Egyptian Astronomy and Ptolemy
How did Vikings found their way in vast oceans?
How did Egyptians predict when the River Nile will flood?
How did Greeks calculate the size of the Earth 2000 years ago?
Ancient civilizations were much more connected with the universe due to clear and dark night skies that we lack in our metropolitan cities today. If you lived at the time of Ancient Egypt or Greek, you would frequently behold the amazing starry night. So it doesn’t come as a surprise that Ancient civilizations studied, used, and divinized the stars.
Milky Way at night
The first and foremost thing we have to understand is that the star structure that we have today is not the same as the ancients saw thousands of years ago. That is because of the axial precession of the Earth. It is a very slow change in Earth’s axis due to gravity. A full rotation takes 25,772 years.
Axial Precession, Illustration
The North Star, Polaris, can be a great example to explain how this movement affects the star structure.
Polaris is an infamous bright star that always points to the North. It was used to navigate in vast oceans by great explorers such as Christopher Columbus(1451-1506), Ferdinand Magellan(1480-1521), and Marco Polo(1254-1324), who took part in the geographical discoveries in the 16th century.
But that was only a few hundred years ago. If you go “thousands of years” back, and search the night sky for Polaris, it wouldn’t show the North. In fact, you would see another star that shows the North, Thuban. We will see an example of this in the Great Pyramid of Giza’s architecture.
Stone Circle, Nabta Playa, Egypt
By the time it was around 3000-2000 BCE, Egyptians were already using a 365-day calendar which, we still use today. They were using astronomy to predict when the River of Nile will flood. And they have already built the Pyramids of Giza, which are precisely aligned to show the North, South, East, and West.
Pyramids of Giza From Above
The Pyramids of Giza have a secret for a star as well. The air vents built for the Kings Chambers look directly to the Northern Star of the time, Thuban. This was designed specifically so that the king could gaze upon the Northern Star in his eternal sleep.
Kings Chambers, Air Vent towards the North
There is a mesmerizing similarity between the Orion Constellation and the alignment of the pyramids. This is called the “Orion Correlation Theory”. It was initially put forward by Robert Bauval in 1995. The idea is that this was done intentionally by Egyptians to recreate the “heavens” on Earth.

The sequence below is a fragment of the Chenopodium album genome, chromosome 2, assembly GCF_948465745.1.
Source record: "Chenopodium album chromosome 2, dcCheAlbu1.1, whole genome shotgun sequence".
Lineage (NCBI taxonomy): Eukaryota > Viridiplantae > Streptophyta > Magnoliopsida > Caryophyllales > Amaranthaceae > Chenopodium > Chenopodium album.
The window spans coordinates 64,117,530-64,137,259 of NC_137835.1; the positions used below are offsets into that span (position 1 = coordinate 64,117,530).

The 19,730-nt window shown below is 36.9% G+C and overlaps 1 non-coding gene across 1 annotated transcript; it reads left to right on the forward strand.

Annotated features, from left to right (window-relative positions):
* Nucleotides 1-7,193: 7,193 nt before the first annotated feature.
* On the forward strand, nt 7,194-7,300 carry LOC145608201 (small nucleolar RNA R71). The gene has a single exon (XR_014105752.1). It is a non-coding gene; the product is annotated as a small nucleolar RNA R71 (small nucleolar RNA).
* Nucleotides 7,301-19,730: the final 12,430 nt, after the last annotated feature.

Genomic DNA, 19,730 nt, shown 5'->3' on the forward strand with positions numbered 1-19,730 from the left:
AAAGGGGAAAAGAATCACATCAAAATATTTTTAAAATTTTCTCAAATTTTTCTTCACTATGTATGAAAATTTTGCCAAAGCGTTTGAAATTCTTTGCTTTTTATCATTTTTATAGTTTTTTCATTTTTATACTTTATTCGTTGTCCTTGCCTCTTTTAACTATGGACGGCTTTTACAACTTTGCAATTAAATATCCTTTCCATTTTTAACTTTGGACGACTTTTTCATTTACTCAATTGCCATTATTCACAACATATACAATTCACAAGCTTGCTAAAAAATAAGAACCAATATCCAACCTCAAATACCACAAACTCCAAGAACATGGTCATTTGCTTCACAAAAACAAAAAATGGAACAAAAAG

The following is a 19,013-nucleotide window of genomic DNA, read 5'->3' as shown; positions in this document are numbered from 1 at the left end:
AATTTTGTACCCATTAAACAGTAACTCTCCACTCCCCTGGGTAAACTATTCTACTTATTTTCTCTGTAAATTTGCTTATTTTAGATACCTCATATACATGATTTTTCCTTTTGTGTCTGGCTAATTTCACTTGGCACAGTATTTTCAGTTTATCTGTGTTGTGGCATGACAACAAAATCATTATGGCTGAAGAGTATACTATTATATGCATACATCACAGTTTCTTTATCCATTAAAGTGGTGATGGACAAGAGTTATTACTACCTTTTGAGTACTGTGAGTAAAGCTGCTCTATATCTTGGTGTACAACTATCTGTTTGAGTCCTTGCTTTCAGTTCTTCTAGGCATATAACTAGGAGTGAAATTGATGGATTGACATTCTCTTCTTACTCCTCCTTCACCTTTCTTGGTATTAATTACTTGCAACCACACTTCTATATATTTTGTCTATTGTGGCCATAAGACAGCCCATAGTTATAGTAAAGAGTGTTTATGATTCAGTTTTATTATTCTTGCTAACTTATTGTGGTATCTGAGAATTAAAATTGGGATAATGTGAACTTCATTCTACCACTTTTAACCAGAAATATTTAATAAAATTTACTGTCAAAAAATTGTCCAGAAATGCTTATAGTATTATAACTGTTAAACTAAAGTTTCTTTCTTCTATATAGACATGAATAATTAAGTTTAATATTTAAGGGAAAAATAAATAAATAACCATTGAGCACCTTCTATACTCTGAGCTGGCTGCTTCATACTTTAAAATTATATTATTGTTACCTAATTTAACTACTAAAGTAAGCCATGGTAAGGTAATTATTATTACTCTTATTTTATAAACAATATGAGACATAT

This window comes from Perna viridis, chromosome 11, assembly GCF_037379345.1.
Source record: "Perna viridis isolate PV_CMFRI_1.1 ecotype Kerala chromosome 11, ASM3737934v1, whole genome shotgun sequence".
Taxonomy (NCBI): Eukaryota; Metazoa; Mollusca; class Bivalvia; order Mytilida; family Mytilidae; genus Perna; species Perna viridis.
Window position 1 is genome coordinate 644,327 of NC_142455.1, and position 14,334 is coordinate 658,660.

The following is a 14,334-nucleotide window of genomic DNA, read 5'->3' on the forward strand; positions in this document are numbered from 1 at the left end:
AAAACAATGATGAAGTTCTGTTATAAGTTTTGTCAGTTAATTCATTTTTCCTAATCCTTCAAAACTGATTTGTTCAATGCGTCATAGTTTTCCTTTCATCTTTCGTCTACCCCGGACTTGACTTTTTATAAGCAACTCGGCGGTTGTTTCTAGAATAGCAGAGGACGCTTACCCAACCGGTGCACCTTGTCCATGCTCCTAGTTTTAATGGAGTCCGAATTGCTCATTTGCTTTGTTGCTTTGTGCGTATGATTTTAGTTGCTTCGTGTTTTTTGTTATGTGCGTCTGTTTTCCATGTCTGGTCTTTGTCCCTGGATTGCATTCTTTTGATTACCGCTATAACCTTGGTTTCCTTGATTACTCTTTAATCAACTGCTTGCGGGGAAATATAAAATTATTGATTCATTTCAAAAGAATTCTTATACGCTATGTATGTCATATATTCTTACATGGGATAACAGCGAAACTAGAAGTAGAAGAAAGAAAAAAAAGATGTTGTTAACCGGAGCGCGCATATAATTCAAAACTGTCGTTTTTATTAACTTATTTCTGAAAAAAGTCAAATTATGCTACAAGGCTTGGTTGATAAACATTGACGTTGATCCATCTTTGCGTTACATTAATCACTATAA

Orion’s Belt, Pyramids of Giza
The similarity is irrefutable. The alignment of the stars are perfectly in line with the pyramids. And the Milky Way, which was easy to see at that time, flows right next to the Orion Belt like the River Nile.
But we shouldn’t get carried away. There is another side to the story. The terrain of Giza has changed drastically in thousands of years. It could also be the case that the pyramids were built so that they would look in line from the shore of the River Nile, which was home to most of the Egyptian population back then. You can read the case against the Orion Correlation Theory in this article written by Derek Hitchins.
Old Egyptian Terrain, Old Pictures-Computer Simulations
So was this intentional or unintentional? In my opinion, there is enough evidence to support both, and really hard to say one is true and one is not. It could be the case that they were both done intentionally, meaning the pyramids were aligned both for the stars and to look good from the shores of Nile. But of course, we can’t know for sure yet.
Astronomy was an important subject thought at schools in Eastern Rome. Astronomers, mathematicians, and philosophers were not uncommon during the rule of Rome in the East.
Ptolemy, the most famous astronomer of ancient times, lived in Alexandria during the Roman rule. Alexandria was the largest city in the Mediterranean, and surprisingly, was also located in Egypt.
Ptolemy wrote Almagest in the city of Alexandria. It wasn’t the first astronomy book written, but it was the most encapsulating and consistent one. Almagest became a handbook for astronomy for many generations to come. It has been translated into Arabic first. And after that Latin, Greek, French, German and in time almost every language. Ptomely has become a legend among Europeans and has been given the name “King of Alexandria”.
In Almagest, Ptomely used the geocentric model for the universe. Meaning the Earth was at the center and the stars, the Sun, and the Moon revolved around it.
He created a star catalog, which in his words included “as many stars as it was possible to perceive”. This corresponded to 1022 stars.
He designed a planetary model in which he sorted the planets from closest to Earth and farthest. He explained the motions of these planets using epicycles. Which means the planets revolved around their own orbit while also revolving around the Earth.
In summary, Ptolemy was important in the history of astronomy because he wrote the most encapsulating textbook, Almagest. He also changed the way astronomers think about the movement of stars with the theory of Epicycles, and he created detailed star and planet catalogs.
Stars are a connection between us, the modern people, and the ancients. They are a bridge of time and imagination. Next time you are under a starry night sky, know that thousands of generations that had come before you gazed upon the night like you, and thought about the wonders it hides.